It’s time to treat those family ghosts and goblins!
By Lori Ries
Remove All Expectations
Halloween has always been commercial, but more and more it’s also becoming fiercely competitive. Let this be a time to bring your inner child out to play with your children, and drop the expectation of perfection that surrounds us.
Make Halloween a Focus on Family
In Mexico, Dia de Muertos, or Day of the Dead is very different. Alters filled with pictures of deceased family members, flowers, sugar skulls, and other offerings are decorated days before. Communities celebrate their ancestors with food, drink, dancing, and singing as they laugh together, celebrating life and death. Disney’s Coco gives a good example of this joyous celebratory tradition.
Make Your Celebration a Family Affair
Decorate together. Decorations can be as elaborate as purchased banjo-playing skeletons, but they don’t have to be. Use the internet for great Halloween decorating ideas. Kids’ crafts are everywhere! Spend time together creating decorations leading up to Halloween. Super fun and yummy Halloween treats can also be found online. A favorite treat of my children growing up is Eyeballs. These are Rice Krispy treats rolled into small balls using lightly buttered hands. A confectioner’s eye is then added, and last, red decorating gel is used to make squiggly lines for bloodshot eyes; an idea found ages ago in Parenting Magazine.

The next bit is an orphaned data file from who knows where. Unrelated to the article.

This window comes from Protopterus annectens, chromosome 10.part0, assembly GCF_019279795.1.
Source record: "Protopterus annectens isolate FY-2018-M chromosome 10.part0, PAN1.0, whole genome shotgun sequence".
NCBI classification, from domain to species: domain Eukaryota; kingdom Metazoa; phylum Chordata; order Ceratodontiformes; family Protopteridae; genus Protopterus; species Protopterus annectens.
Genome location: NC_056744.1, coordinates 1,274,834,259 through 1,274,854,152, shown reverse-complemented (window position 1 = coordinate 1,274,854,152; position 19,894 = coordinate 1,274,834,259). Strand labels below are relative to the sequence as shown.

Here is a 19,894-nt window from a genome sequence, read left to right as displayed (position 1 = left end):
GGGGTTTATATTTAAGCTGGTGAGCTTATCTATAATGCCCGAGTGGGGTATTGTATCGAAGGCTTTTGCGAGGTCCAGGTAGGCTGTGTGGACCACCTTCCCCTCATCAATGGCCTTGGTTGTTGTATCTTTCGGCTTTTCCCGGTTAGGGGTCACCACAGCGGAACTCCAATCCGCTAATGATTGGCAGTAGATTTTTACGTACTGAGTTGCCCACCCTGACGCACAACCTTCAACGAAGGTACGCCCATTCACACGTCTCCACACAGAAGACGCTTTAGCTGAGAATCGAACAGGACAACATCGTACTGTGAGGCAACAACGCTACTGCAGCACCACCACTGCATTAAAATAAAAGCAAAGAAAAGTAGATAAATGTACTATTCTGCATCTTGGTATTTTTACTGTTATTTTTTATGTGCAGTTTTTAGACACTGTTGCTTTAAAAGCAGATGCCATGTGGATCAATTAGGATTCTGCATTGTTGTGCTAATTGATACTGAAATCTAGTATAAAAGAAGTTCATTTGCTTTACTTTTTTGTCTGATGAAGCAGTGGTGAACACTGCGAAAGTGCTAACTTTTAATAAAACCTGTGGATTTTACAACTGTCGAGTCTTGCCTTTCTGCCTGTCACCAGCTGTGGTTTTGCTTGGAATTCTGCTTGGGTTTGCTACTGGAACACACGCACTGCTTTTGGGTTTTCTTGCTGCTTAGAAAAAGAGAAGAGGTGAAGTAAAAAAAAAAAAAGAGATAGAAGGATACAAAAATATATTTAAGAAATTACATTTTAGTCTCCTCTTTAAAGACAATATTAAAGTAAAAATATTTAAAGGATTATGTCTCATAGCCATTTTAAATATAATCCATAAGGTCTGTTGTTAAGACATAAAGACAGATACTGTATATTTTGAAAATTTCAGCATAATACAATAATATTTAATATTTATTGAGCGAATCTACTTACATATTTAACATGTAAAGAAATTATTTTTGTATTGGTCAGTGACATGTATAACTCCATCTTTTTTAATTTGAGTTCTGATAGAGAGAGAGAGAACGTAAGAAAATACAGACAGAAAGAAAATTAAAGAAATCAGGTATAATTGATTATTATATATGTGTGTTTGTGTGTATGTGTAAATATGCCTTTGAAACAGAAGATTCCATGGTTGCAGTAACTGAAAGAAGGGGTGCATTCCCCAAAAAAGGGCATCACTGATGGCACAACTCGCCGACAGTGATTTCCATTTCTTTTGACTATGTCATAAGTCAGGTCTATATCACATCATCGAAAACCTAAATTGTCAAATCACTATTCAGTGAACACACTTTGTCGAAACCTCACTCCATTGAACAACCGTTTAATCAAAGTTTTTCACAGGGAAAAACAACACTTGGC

Simple Lollipop Ghosts can be made with Tootsie Roll Pops, facial tissues, an elastic band, and a marker. Place two tissues at opposite angles on top of one another on a flat surface. Holding the lollipop head in the tissue center, gather the tissue about the head. Secure the elastic band where the stick meets the candy for the head of the ghost. Let your child make the ghost’s face with the marker provided. Be sure to tell your child their ghost is boootiful!
Let Your Kids Help Create Their Costumes
Watch For Fall Activities Advertised in Your Area